29. 29. Ran (1988) Earlier I wrote about Throne of Blood, which is Kurosawa’s Macbeth; in this film he adapts King Lear and I think it works even better. A gorgeous film, with hundreds of extras in scenes that would be done with CGI now, alas, if it were even attempted; visually stunning, and emotionally powerful.
27. The Rules of the Game (1929) This examination of power and class still resonates today, and Renoir’s deep focus camerawork has lost none of its power. I find myself having to skip the hunting scene these days…but this is a justly famous and renowned film.
26. The Big Sleep (1946) Howard Hawks again, from a Raymond Chandler novel, starring Bogey and Bacall. Incredible picture. For me, miles ahead of Casablanca in entertainment value. The story doesn't really make sense, but what the hell - every scene crackles.
25. To Have and Have Not (1941) Yep, Hawks. Bogey and Bacall. “You know how to whistle, don’t you?” Fantastic script, unbeatable chemistry, loose, funny, brilliant. Hawks had told Ernest Hemingway on a hunting trip that he could make a great movie "out of your worst novel." He did, with the help of screenwriters William Faulkner and Jules Furthman.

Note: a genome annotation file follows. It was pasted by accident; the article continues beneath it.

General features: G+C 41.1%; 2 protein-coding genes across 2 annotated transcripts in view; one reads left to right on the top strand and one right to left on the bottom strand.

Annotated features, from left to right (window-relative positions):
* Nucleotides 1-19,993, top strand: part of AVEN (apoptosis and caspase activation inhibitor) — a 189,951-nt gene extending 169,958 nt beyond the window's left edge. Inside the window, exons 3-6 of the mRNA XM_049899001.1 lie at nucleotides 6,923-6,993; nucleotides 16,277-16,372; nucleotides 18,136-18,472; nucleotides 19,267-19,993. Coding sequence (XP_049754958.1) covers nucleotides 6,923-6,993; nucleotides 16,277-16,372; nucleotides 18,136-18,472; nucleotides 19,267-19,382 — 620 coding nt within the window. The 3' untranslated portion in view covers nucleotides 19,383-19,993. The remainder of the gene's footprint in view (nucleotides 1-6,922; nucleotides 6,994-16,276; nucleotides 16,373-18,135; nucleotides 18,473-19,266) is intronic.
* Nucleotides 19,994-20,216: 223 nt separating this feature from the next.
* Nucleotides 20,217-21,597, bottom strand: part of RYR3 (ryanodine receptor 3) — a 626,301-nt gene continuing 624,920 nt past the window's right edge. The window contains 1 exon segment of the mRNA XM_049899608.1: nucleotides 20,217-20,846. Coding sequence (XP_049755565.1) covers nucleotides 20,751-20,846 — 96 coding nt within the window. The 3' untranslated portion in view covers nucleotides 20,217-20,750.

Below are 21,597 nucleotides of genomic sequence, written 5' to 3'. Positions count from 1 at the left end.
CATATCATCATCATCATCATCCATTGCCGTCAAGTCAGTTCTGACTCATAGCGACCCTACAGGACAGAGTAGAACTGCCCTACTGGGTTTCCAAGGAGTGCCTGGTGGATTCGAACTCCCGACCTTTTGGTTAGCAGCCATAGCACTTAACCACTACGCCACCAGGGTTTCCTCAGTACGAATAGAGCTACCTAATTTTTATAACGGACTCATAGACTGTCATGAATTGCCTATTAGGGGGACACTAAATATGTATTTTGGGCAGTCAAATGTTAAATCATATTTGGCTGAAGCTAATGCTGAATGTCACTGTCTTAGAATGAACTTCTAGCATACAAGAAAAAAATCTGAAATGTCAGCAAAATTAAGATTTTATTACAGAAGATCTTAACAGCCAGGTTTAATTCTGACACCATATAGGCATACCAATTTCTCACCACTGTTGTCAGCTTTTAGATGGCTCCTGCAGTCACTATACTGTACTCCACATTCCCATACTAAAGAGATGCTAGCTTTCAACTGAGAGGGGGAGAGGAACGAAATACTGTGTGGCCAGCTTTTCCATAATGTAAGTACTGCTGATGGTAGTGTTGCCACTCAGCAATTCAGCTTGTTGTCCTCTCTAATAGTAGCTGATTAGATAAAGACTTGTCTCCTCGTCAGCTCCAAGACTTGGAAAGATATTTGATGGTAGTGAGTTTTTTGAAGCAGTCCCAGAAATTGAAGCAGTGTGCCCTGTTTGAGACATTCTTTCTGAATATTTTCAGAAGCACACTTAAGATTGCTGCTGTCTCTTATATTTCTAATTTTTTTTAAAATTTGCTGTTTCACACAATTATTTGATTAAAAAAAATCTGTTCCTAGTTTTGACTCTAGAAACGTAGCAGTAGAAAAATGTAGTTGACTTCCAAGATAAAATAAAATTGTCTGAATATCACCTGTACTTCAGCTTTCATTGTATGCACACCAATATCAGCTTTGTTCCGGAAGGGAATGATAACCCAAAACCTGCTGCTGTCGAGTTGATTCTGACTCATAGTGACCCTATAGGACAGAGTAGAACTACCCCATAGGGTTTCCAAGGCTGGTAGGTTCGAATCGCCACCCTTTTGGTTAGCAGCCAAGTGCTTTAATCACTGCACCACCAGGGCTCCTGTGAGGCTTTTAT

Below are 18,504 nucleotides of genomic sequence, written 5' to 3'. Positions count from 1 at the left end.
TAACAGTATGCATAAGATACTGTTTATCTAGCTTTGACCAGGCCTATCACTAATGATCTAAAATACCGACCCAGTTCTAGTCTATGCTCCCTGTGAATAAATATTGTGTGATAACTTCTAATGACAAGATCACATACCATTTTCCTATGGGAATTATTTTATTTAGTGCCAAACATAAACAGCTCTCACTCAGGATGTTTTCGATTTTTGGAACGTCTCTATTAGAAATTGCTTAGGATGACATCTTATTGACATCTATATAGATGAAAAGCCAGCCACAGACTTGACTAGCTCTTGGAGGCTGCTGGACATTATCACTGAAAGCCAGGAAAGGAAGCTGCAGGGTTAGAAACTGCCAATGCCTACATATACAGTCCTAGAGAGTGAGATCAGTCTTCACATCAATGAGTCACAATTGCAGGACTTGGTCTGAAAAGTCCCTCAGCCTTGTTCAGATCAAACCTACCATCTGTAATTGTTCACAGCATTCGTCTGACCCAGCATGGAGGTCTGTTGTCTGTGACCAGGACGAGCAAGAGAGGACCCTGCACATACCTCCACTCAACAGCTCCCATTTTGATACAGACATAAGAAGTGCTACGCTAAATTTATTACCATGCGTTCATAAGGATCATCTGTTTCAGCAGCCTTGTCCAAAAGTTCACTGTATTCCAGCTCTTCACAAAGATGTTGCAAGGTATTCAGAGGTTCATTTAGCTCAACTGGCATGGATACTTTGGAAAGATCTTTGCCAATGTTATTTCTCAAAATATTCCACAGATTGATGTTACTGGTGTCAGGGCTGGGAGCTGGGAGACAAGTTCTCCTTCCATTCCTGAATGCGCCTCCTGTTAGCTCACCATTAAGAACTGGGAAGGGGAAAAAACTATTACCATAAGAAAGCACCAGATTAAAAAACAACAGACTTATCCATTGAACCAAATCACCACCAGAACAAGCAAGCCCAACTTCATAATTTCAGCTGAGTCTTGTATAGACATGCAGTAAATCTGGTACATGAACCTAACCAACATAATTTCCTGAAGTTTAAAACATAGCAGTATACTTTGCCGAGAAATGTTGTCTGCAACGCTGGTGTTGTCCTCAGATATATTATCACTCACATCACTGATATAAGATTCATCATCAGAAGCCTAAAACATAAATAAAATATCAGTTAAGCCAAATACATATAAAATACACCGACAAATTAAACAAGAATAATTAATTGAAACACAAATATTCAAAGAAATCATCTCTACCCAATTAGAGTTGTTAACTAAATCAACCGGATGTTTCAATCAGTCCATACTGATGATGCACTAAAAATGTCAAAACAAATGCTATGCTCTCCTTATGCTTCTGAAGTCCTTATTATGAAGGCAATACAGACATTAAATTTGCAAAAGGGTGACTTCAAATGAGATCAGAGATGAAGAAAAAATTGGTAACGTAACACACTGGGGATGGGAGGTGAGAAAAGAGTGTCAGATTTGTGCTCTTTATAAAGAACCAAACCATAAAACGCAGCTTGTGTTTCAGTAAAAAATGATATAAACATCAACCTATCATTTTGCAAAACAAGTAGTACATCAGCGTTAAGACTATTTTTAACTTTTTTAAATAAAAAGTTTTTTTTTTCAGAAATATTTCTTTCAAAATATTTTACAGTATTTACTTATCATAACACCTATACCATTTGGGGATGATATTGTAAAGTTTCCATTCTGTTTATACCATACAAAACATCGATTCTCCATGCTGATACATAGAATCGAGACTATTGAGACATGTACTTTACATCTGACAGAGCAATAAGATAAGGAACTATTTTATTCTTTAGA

24. Blow Out (1981) Hitchcock for the paranoid generation – John Travolta, in his greatest role, plays a soundman who witnesses a Chappaquidick-like incident and quickly finds himself over his head. A stunning film, full of unforgettable images and poetic details, with an enormously appealing Nancy Allen as the girl Travolta saves – for a while.
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23. The Spook Who Sat by the Door (1974) This adaptation of Sam Greenlee’s novel is certainly one of the most radical American films ever made, and still holds up well despite a microbudget, guerilla-style presentation. The first black CIA agent appears to be happy with his token Sidney Poitier status, but he is secretly attaining the knowledge to unite street gangs to undertake a violent revolution. A little stiff in places, but overall an intelligent, thoughtful script and raw performances give this film enormous power.
21. The Shop Around the Corner (1939) A perfect Ernst Lubitsch concoction I find irresistible – my favorite Christmas film of all time. Gloriously entertaining.